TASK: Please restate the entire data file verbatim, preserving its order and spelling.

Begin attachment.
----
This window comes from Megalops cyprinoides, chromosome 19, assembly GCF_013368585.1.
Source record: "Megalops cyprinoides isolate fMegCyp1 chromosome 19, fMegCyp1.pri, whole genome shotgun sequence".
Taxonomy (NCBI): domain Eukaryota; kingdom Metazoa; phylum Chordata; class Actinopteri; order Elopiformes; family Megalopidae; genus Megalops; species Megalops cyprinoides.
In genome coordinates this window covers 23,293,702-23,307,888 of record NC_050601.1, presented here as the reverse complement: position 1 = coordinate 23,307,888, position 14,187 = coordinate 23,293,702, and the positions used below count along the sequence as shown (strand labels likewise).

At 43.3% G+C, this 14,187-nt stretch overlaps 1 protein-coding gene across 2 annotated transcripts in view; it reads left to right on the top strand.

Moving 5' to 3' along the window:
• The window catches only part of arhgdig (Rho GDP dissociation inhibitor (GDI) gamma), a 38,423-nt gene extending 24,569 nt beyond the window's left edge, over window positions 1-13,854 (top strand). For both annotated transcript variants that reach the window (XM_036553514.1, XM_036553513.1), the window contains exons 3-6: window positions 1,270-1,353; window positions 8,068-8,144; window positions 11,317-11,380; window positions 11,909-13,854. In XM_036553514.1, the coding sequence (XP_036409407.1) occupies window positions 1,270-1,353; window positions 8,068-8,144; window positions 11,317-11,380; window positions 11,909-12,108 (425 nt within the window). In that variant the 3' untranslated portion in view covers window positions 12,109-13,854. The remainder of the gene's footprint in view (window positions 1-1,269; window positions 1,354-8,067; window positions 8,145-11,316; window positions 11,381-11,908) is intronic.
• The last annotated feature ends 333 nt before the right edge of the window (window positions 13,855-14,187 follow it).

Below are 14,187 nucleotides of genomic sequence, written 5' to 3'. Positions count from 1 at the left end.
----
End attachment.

This window comes from Megalops cyprinoides, chromosome 19, assembly GCF_013368585.1.
Source record: "Megalops cyprinoides isolate fMegCyp1 chromosome 19, fMegCyp1.pri, whole genome shotgun sequence".
Taxonomy (NCBI): domain Eukaryota; kingdom Metazoa; phylum Chordata; class Actinopteri; order Elopiformes; family Megalopidae; genus Megalops; species Megalops cyprinoides.
In genome coordinates this window covers 23,293,702-23,307,888 of record NC_050601.1, presented here as the reverse complement: position 1 = coordinate 23,307,888, position 14,187 = coordinate 23,293,702, and the positions used below count along the sequence as shown (strand labels likewise).

At 43.3% G+C, this 14,187-nt stretch overlaps 1 protein-coding gene across 2 annotated transcripts in view; it reads left to right on the top strand.

Moving 5' to 3' along the window:
• The window catches only part of arhgdig (Rho GDP dissociation inhibitor (GDI) gamma), a 38,423-nt gene extending 24,569 nt beyond the window's left edge, over window positions 1-13,854 (top strand). For both annotated transcript variants that reach the window (XM_036553514.1, XM_036553513.1), the window contains exons 3-6: window positions 1,270-1,353; window positions 8,068-8,144; window positions 11,317-11,380; window positions 11,909-13,854. In XM_036553514.1, the coding sequence (XP_036409407.1) occupies window positions 1,270-1,353; window positions 8,068-8,144; window positions 11,317-11,380; window positions 11,909-12,108 (425 nt within the window). In that variant the 3' untranslated portion in view covers window positions 12,109-13,854. The remainder of the gene's footprint in view (window positions 1-1,269; window positions 1,354-8,067; window positions 8,145-11,316; window positions 11,381-11,908) is intronic.
• The last annotated feature ends 333 nt before the right edge of the window (window positions 13,855-14,187 follow it).

Below are 14,187 nucleotides of genomic sequence, written 5' to 3'. Positions count from 1 at the left end.